Published January 10th 2017 by G.P. Putnam's Sons Books for Young Readers
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Brian can think of a few places he’d rather spend his summer than with his aunt and uncle in Boring, Illinois. Jail, for example. Or an earplug factory. Anything would be better than doing summer school on a computer while his scientist dad is stationed at the South Pole.
Boring lives up to its name until Brian and his cousin Nora have a fight, get lost, and discover a huge, wooden house in the forest. With balconies, turrets, and windows seemingly stuck on at random, it looks ready to fall over in the next stiff breeze. To the madcap, eccentric family that lives inside, it’s not just a home—it’s a castle.
Suddenly, summer gets a lot more exciting. With their new friends, Brian and Nora tangle with giant wasps, sharp-tusked wild boars, and a crazed bureaucrat intent on bringing the dangerously dilapidated old house down with a wrecking ball.
This funny, fantastical story will resonate with any reader who’s ever wished a little adventure would find them.
Author Keir Graff has written a fantastic, whimsical tale that cheerfully reminds readers that adventure can always be found, even in the most boring of places. Brian Brown goes to stay with his aunt and uncle in Boring, Illinois for the summer, thinking that his summer is going to be nothing but summer classes on the computer, and spending time with his sullen cousin Nora.
But a chance encounter with the quirky Van Dash family, and their extraordinary Matchstick Castle, helps bring new adventure to Brian’s life…
It’s not that often that I struggle to find literary comparisons for a book that I’m reading, but that’s exactly how I felt while reading The Matchstick Castle. Because with whimsical characters and a grand, fantastical house that I would personally love to explore, it’s a book that stands in a class of its own.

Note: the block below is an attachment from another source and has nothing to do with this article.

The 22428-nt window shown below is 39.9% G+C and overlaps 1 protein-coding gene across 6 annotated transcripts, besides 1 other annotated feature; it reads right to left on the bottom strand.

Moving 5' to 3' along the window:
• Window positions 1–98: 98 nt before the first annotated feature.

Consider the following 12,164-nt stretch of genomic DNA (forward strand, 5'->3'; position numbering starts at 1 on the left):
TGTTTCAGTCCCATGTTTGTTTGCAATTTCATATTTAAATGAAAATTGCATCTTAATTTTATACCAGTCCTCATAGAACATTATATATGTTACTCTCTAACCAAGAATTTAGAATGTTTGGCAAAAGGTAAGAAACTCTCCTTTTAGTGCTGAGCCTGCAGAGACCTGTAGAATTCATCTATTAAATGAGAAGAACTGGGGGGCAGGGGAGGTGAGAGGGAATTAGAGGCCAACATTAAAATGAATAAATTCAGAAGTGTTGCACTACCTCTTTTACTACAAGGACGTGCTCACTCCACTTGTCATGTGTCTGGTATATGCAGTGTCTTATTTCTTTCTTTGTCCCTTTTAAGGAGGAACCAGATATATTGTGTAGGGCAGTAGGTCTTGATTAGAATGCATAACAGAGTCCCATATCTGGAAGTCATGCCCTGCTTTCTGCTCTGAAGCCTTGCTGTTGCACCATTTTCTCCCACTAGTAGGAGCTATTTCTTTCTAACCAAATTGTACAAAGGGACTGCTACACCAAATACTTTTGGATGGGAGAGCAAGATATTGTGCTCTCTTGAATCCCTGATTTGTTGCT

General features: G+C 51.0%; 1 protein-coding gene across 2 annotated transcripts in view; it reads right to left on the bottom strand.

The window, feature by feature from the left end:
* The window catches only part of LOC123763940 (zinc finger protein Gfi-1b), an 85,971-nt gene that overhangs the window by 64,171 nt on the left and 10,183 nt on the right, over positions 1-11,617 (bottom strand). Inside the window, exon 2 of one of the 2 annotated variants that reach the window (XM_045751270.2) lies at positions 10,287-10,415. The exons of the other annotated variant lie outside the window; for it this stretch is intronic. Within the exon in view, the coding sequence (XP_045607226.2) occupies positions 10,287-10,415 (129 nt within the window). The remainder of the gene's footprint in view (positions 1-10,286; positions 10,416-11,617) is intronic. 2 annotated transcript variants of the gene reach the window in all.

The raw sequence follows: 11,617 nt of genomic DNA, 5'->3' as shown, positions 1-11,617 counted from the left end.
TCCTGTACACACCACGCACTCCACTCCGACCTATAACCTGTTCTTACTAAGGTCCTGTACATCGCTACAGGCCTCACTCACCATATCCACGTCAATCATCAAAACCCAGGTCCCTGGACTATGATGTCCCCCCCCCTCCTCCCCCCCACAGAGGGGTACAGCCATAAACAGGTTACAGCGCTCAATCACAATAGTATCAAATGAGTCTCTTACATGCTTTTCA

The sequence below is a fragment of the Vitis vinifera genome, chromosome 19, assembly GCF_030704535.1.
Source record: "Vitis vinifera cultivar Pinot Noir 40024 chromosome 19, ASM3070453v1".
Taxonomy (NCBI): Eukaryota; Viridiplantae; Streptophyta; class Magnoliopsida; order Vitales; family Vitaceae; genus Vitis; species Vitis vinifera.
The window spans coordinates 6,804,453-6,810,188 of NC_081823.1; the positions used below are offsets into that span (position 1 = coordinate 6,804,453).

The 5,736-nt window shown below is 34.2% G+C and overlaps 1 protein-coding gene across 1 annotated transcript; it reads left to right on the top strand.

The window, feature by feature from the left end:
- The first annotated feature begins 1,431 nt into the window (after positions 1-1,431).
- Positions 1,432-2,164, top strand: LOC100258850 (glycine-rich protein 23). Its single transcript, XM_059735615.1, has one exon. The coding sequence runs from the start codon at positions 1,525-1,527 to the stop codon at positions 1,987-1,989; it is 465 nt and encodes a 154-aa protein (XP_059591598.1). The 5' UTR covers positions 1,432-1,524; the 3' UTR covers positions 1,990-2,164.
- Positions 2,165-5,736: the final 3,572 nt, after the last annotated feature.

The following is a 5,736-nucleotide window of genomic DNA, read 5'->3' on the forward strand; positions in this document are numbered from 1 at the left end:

Graff does a fine job of showing how we often can’t judge a place by our first impression; Brian evolves from the usual sulking that comes with teens being asked to spend time in a place that they don’t enjoy, into an intrepid adventurer when he and his cousin meets the Van Dash family.
But rather than follow the usual trope of having Brian and Nora being the only ones who are changed by their experiences with the Van Dash family, Graff smartly integrates that change into the Van Dash family end as well. Cosmo and his family use Brian and Nora as a bridge into the world of Boring, particularly when a timely and appropriately municipal subplot factors into the story and their relationship.
There are repeated reminders that we are never too old to learn from one another, and no matter what happens, it’s good to live life with the zest and curiosity that are experienced by the Van Dashes.
Graff concludes the book with a nod and wink, leaving the Van Dashes (and Brian and Nora!) better off than how readers originally met them. There are more possibilities open to both the Browns and the Van Dashes now, and I can only hope that we return to this layered, complex world.
About the author:
Keir Graff’s first book for kids, a middle-grade novel called The Other Felix, was judged “Best of the Best” by Chicago Public Library and was compared to The Little Prince by School Library Journal.
Graff is an in-demand speaker at libraries, schools, and conferences. By day he is an executive editor at Booklist.